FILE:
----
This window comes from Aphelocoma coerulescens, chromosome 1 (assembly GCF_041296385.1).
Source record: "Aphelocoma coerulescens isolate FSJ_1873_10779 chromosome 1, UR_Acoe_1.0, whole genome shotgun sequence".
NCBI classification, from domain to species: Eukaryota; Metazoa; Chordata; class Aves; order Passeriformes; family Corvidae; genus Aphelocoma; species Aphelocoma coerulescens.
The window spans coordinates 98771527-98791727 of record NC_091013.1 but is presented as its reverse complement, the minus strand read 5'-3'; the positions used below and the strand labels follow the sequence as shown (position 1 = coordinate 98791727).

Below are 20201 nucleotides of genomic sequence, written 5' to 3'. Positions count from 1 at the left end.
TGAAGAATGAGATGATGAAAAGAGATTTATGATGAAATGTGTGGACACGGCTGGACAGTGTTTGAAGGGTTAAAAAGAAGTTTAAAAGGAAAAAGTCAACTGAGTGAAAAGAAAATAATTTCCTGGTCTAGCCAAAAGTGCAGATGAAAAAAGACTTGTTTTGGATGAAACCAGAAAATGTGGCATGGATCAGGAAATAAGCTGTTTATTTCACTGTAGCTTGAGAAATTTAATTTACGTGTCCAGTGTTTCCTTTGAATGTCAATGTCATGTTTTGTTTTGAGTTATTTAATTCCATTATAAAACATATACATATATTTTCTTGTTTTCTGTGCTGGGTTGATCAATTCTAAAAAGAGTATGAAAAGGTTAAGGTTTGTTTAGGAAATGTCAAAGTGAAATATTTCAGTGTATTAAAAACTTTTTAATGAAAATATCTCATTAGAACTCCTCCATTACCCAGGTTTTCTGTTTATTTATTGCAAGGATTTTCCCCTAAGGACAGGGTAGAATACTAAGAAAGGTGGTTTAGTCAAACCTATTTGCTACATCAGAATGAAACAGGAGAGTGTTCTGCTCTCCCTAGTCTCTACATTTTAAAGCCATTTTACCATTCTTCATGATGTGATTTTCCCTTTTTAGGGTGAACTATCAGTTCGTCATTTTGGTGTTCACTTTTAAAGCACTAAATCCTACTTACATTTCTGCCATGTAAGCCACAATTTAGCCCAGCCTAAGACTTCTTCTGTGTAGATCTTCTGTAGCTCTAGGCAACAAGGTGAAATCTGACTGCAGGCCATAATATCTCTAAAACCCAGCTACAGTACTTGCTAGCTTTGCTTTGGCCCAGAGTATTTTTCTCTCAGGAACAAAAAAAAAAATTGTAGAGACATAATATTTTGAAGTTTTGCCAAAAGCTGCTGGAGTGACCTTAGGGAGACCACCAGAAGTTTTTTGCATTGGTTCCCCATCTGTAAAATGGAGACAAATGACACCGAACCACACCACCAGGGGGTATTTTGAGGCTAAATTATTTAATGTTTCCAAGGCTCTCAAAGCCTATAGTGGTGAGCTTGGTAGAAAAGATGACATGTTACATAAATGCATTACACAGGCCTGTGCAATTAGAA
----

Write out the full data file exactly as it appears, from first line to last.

This window comes from Aphelocoma coerulescens, chromosome 1 (assembly GCF_041296385.1).
Source record: "Aphelocoma coerulescens isolate FSJ_1873_10779 chromosome 1, UR_Acoe_1.0, whole genome shotgun sequence".
NCBI classification, from domain to species: Eukaryota; Metazoa; Chordata; class Aves; order Passeriformes; family Corvidae; genus Aphelocoma; species Aphelocoma coerulescens.
The window spans coordinates 98771527-98791727 of record NC_091013.1 but is presented as its reverse complement, the minus strand read 5'-3'; the positions used below and the strand labels follow the sequence as shown (position 1 = coordinate 98791727).

Below are 20201 nucleotides of genomic sequence, written 5' to 3'. Positions count from 1 at the left end.
TGAAGAATGAGATGATGAAAAGAGATTTATGATGAAATGTGTGGACACGGCTGGACAGTGTTTGAAGGGTTAAAAAGAAGTTTAAAAGGAAAAAGTCAACTGAGTGAAAAGAAAATAATTTCCTGGTCTAGCCAAAAGTGCAGATGAAAAAAGACTTGTTTTGGATGAAACCAGAAAATGTGGCATGGATCAGGAAATAAGCTGTTTATTTCACTGTAGCTTGAGAAATTTAATTTACGTGTCCAGTGTTTCCTTTGAATGTCAATGTCATGTTTTGTTTTGAGTTATTTAATTCCATTATAAAACATATACATATATTTTCTTGTTTTCTGTGCTGGGTTGATCAATTCTAAAAAGAGTATGAAAAGGTTAAGGTTTGTTTAGGAAATGTCAAAGTGAAATATTTCAGTGTATTAAAAACTTTTTAATGAAAATATCTCATTAGAACTCCTCCATTACCCAGGTTTTCTGTTTATTTATTGCAAGGATTTTCCCCTAAGGACAGGGTAGAATACTAAGAAAGGTGGTTTAGTCAAACCTATTTGCTACATCAGAATGAAACAGGAGAGTGTTCTGCTCTCCCTAGTCTCTACATTTTAAAGCCATTTTACCATTCTTCATGATGTGATTTTCCCTTTTTAGGGTGAACTATCAGTTCGTCATTTTGGTGTTCACTTTTAAAGCACTAAATCCTACTTACATTTCTGCCATGTAAGCCACAATTTAGCCCAGCCTAAGACTTCTTCTGTGTAGATCTTCTGTAGCTCTAGGCAACAAGGTGAAATCTGACTGCAGGCCATAATATCTCTAAAACCCAGCTACAGTACTTGCTAGCTTTGCTTTGGCCCAGAGTATTTTTCTCTCAGGAACAAAAAAAAAAATTGTAGAGACATAATATTTTGAAGTTTTGCCAAAAGCTGCTGGAGTGACCTTAGGGAGACCACCAGAAGTTTTTTGCATTGGTTCCCCATCTGTAAAATGGAGACAAATGACACCGAACCACACCACCAGGGGGTATTTTGAGGCTAAATTATTTAATGTTTCCAAGGCTCTCAAAGCCTATAGTGGTGAGCTTGGTAGAAAAGATGACATGTTACATAAATGCATTACACAGGCCTGTGCAATTAGAA